Cable Street 85 years on
We did what Mosley failed to do – marched with pride along Cable Street!
With banners, placards and flags, hundreds of people walked from the boundary of the City of London to the Cable Street mural, and participated in a vibrant rally in St George's Gardens.
This was the first commemoration that could not include veterans of that crucial anti-fascist battle. Only one is still alive, and at 104 was unable to attend. But her daughter, and relatives of other participants on that day, gave moving accounts that have been passed on to them and have influenced their lives. There were inspiring speeches from politicians (Apsana Begum, the local "MP for the Cable Street mural" and Jeremy Corbyn, MP for Islington North), trade unionists, local Bengali activists and antiracists/antifascists from many other groups and backgrounds. And the sun shone – most of the time!
The rally was chaired by two great antifascist activists, Julie Begum of the Swadhinata Trust and David Rosenberg of the Jewish Socialists' Group (above).
Main photo: Paul Drozdz. Other photos: Julia Bard.
Julia Bard gave this speech on behalf of the JSG
Thank you so much for inviting me to speak today. All of us here have been inspired by what happened on 4th October 1936 – by the determination of those hundreds of thousands of people who had nothing but their bodies and their ability to organise collectively, to block the Blackshirts from invading their area.
But along with that physical courage, what fills me with awe is the insight those working class Jewish East Enders, their supporters, and their counterparts in Leeds, Stockton, Bermondsey and elsewhere, had into how dangerous fascism was.
With hindsight, we can see its genocidal potential; but in the 1930s it was those most directly targeted – working class East End Jews – who best understood the threat. But they were shouting into the void. The British state, which had the power to protect them, refused to stop Mosley’s gangsters marching through. And the official leaders of their own community – the Board of Deputies and the Jewish Chronicle – opposed their decision to stop the fascists physically.
How culpable were the Jewish leaders in telling the East End Jews to pull down the shutters and stay off the streets? I feel angry about the people who lived here being told to cower at home and let the Blackshirts maraud through their area. I feel angry that when the Jewish People’s Council stepped in to organise resistance, they had no backing from those who could and should have advocated for their community.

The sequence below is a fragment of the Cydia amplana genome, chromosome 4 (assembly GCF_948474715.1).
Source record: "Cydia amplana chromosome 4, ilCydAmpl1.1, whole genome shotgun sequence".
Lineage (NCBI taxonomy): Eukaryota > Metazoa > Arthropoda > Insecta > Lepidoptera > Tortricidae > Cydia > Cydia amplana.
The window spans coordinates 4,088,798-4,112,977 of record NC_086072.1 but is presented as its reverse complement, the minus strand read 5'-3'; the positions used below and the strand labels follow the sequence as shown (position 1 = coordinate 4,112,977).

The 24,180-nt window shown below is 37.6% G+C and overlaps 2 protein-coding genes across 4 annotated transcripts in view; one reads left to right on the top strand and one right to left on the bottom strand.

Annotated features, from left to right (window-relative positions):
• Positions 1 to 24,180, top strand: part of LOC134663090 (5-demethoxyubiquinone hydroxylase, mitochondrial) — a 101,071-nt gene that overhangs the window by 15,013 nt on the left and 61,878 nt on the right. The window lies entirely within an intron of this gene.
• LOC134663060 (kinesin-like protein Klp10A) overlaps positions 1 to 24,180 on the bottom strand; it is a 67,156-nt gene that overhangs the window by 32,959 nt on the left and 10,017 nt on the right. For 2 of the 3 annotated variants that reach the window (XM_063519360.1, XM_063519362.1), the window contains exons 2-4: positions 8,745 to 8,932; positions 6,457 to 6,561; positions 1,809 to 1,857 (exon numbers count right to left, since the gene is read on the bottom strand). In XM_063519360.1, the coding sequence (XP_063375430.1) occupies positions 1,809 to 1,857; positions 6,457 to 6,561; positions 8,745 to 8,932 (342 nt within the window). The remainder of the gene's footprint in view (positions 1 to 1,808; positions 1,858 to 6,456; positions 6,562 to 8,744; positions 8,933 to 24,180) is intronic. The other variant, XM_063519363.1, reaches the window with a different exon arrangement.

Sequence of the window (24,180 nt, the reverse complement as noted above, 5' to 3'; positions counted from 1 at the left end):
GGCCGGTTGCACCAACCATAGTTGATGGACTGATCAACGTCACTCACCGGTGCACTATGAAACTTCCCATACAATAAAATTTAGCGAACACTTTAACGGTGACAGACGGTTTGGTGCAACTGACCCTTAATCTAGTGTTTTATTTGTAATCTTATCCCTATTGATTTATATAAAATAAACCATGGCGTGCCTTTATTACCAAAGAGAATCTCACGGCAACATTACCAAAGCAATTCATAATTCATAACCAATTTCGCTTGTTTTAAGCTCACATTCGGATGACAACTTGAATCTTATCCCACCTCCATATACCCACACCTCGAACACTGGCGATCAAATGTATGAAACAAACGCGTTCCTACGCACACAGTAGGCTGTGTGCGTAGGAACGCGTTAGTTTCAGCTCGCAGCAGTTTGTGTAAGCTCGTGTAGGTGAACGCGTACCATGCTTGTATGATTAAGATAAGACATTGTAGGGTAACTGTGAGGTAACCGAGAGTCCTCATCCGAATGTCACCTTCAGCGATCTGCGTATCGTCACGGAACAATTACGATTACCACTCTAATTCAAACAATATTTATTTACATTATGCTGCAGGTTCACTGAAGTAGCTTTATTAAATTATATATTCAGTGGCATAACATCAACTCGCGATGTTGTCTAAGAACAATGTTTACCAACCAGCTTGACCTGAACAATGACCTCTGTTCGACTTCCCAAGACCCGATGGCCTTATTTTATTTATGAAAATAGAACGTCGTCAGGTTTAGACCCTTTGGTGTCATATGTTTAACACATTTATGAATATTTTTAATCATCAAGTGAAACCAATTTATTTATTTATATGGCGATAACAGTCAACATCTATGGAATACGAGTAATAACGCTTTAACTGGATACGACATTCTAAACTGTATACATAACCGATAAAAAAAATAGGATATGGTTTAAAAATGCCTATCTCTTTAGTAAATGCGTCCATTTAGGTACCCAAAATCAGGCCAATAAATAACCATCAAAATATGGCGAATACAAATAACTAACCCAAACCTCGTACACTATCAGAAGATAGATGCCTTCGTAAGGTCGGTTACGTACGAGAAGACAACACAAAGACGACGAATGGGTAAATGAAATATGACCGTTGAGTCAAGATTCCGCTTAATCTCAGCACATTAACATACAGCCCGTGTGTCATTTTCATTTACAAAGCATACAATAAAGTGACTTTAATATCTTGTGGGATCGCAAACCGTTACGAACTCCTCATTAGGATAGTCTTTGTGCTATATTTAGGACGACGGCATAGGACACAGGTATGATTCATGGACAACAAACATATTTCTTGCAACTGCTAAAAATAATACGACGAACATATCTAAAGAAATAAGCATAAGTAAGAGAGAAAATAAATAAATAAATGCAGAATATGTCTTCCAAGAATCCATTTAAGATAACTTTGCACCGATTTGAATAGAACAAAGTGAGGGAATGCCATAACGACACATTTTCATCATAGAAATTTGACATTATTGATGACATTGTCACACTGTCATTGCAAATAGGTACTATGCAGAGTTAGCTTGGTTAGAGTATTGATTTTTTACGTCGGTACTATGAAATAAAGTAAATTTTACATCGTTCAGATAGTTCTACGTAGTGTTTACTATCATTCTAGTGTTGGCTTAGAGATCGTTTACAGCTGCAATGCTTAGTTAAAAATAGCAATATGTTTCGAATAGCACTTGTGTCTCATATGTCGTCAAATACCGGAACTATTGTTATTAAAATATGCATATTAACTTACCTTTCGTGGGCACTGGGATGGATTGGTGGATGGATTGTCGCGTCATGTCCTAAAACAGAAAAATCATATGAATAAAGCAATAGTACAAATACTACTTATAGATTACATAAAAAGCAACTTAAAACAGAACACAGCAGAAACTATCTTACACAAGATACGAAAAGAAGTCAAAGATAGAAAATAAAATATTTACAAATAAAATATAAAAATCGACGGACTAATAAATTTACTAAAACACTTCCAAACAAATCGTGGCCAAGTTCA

The Jewish communal leaders in 1936, who were cushioned from the immediate effects of rising fascism, and whose status rested on their amicable relationship with the British state, could close their eyes to the threat, because fascism doesn’t declare its destructive intentions. It creeps in. As Michael Rosen says so powerfully in one of his poems, “Fascism arrives as your friend.”
This plays into a strong human instinct to deny danger until we face it directly. We avoid joining the dots of creeping authoritarianism; of silencing, segregation, marginalisation, vilification and incarceration; of armed police surveiling public debates. We avoid joining the dots in case we reveal a frightening picture that demands the courage to take action.
We have a lot to learn from our forebears. They knew that antisemitism, which was such a danger to Jews, was one plank in an ideology – fascism – which is a danger to everyone. Their ability to organise collectively, to generate solidarity to defend the Jewish population from antisemitism was a crucial battle in a war in which authoritarianism and fear threatened to undermine everyone’s rights and freedoms – and democracy itself.
This has not gone away. Our political system, nationally and internationally, is increasingly authoritarian. Antisemitism, like other forms of racism and bigotry are rising again. But the distortion, misuse and misunderstanding of antisemitism is compromising our ability to recognise and challenge it alongside and in solidarity with other groups fighting racism.
Friends, comrades, we need to take courage and learn the lessons of 1936. Their slogans are still relevant but behind the slogans we need a vision of a future of peace, justice and equality; a vision that inspires us to build strong, vibrant communities together, to support each other, to fight back and refuse to be divided.
Posted: 4 October 2021